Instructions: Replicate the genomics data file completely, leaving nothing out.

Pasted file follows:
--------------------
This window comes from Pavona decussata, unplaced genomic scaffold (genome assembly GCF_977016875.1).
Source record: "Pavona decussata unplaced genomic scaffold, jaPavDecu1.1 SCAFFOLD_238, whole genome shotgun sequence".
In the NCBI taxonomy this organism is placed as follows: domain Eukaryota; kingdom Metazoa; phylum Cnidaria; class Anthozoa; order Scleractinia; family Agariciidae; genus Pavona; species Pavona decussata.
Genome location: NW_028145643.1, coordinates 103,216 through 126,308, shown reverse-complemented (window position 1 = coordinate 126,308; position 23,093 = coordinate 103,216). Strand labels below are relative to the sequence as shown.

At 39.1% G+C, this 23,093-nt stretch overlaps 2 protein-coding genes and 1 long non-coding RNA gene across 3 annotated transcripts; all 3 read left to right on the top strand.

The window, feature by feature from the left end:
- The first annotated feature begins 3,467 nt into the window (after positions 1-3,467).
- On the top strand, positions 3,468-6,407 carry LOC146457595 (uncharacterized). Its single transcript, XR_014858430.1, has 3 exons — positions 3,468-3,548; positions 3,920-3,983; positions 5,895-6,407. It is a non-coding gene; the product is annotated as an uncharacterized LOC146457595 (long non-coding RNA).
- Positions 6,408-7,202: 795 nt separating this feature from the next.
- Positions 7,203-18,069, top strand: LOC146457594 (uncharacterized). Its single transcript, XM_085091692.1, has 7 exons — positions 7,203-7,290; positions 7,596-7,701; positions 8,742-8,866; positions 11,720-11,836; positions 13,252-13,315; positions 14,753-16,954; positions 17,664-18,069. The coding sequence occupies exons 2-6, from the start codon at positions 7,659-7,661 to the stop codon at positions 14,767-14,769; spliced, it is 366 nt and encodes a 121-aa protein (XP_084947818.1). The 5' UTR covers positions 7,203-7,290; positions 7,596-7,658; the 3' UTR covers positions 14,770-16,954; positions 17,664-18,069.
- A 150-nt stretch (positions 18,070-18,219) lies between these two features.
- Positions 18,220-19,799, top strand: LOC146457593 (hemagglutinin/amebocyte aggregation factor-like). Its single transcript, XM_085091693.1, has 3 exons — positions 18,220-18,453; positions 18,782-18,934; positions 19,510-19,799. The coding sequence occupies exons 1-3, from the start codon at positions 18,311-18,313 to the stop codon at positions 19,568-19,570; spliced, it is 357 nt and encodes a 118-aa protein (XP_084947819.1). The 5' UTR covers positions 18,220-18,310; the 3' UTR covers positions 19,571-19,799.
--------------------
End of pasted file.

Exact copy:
This window comes from Pavona decussata, unplaced genomic scaffold (genome assembly GCF_977016875.1).
Source record: "Pavona decussata unplaced genomic scaffold, jaPavDecu1.1 SCAFFOLD_238, whole genome shotgun sequence".
In the NCBI taxonomy this organism is placed as follows: domain Eukaryota; kingdom Metazoa; phylum Cnidaria; class Anthozoa; order Scleractinia; family Agariciidae; genus Pavona; species Pavona decussata.
Genome location: NW_028145643.1, coordinates 103,216 through 126,308, shown reverse-complemented (window position 1 = coordinate 126,308; position 23,093 = coordinate 103,216). Strand labels below are relative to the sequence as shown.

At 39.1% G+C, this 23,093-nt stretch overlaps 2 protein-coding genes and 1 long non-coding RNA gene across 3 annotated transcripts; all 3 read left to right on the top strand.

The window, feature by feature from the left end:
- The first annotated feature begins 3,467 nt into the window (after positions 1-3,467).
- On the top strand, positions 3,468-6,407 carry LOC146457595 (uncharacterized). Its single transcript, XR_014858430.1, has 3 exons — positions 3,468-3,548; positions 3,920-3,983; positions 5,895-6,407. It is a non-coding gene; the product is annotated as an uncharacterized LOC146457595 (long non-coding RNA).
- Positions 6,408-7,202: 795 nt separating this feature from the next.
- Positions 7,203-18,069, top strand: LOC146457594 (uncharacterized). Its single transcript, XM_085091692.1, has 7 exons — positions 7,203-7,290; positions 7,596-7,701; positions 8,742-8,866; positions 11,720-11,836; positions 13,252-13,315; positions 14,753-16,954; positions 17,664-18,069. The coding sequence occupies exons 2-6, from the start codon at positions 7,659-7,661 to the stop codon at positions 14,767-14,769; spliced, it is 366 nt and encodes a 121-aa protein (XP_084947818.1). The 5' UTR covers positions 7,203-7,290; positions 7,596-7,658; the 3' UTR covers positions 14,770-16,954; positions 17,664-18,069.
- A 150-nt stretch (positions 18,070-18,219) lies between these two features.
- Positions 18,220-19,799, top strand: LOC146457593 (hemagglutinin/amebocyte aggregation factor-like). Its single transcript, XM_085091693.1, has 3 exons — positions 18,220-18,453; positions 18,782-18,934; positions 19,510-19,799. The coding sequence occupies exons 1-3, from the start codon at positions 18,311-18,313 to the stop codon at positions 19,568-19,570; spliced, it is 357 nt and encodes a 118-aa protein (XP_084947819.1). The 5' UTR covers positions 18,220-18,310; the 3' UTR covers positions 19,571-19,799.